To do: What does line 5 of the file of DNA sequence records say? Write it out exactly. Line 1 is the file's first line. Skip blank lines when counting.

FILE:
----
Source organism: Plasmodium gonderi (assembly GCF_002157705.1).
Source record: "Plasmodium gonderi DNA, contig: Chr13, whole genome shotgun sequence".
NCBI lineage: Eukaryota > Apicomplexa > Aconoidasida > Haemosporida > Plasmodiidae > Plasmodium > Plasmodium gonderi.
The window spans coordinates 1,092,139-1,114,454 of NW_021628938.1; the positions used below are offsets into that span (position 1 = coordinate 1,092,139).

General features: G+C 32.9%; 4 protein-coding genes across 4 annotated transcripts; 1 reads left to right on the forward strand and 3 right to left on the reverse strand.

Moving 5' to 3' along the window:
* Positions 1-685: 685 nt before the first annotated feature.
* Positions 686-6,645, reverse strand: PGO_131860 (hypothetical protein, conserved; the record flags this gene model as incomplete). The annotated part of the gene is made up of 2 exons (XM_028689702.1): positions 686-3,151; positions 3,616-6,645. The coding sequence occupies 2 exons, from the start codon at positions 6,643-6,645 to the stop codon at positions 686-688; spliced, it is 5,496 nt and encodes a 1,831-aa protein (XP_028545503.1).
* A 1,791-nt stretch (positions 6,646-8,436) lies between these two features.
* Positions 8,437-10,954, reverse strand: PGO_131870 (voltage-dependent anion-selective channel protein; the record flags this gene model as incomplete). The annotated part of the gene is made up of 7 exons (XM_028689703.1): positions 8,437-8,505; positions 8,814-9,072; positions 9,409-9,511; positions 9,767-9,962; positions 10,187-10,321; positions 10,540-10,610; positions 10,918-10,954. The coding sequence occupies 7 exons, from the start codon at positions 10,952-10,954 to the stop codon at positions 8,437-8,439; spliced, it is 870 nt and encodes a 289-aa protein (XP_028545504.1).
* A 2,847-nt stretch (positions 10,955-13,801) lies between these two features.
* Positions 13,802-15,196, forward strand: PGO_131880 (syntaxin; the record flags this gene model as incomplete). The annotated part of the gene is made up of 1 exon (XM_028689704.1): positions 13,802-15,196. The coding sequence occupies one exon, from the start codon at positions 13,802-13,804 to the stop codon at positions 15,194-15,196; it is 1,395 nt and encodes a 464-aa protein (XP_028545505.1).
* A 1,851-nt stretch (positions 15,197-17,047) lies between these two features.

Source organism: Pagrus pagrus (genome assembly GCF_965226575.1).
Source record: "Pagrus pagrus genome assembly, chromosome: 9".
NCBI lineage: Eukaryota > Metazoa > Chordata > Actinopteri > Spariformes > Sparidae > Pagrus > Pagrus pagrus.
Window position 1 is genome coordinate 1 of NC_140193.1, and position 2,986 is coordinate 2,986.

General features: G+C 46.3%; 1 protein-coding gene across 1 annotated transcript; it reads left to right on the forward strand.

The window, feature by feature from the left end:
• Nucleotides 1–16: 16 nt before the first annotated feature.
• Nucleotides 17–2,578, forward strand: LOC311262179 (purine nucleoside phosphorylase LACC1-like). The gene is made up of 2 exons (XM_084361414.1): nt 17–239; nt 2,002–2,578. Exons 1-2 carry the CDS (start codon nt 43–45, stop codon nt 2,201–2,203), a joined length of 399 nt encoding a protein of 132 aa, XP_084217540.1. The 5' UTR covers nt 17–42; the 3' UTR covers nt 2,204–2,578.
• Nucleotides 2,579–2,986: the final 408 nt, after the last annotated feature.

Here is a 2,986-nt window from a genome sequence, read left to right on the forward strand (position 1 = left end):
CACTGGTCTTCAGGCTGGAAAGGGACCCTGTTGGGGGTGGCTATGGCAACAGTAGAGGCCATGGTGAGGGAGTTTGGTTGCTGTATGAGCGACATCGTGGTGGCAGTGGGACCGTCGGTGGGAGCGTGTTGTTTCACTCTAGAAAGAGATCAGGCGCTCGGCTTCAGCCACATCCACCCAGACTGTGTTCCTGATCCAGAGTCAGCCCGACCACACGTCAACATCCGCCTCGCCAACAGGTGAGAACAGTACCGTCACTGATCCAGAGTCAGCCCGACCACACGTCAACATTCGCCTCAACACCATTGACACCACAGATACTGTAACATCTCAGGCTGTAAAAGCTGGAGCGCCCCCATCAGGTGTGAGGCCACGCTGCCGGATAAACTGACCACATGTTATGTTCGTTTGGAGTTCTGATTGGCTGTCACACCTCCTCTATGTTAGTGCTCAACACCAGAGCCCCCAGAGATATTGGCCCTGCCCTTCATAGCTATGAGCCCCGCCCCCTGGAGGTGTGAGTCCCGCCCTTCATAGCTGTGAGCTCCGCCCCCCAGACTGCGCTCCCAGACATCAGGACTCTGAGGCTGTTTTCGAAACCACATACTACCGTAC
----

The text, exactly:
General features: G+C 32.9%; 4 protein-coding genes across 4 annotated transcripts; 1 reads left to right on the forward strand and 3 right to left on the reverse strand.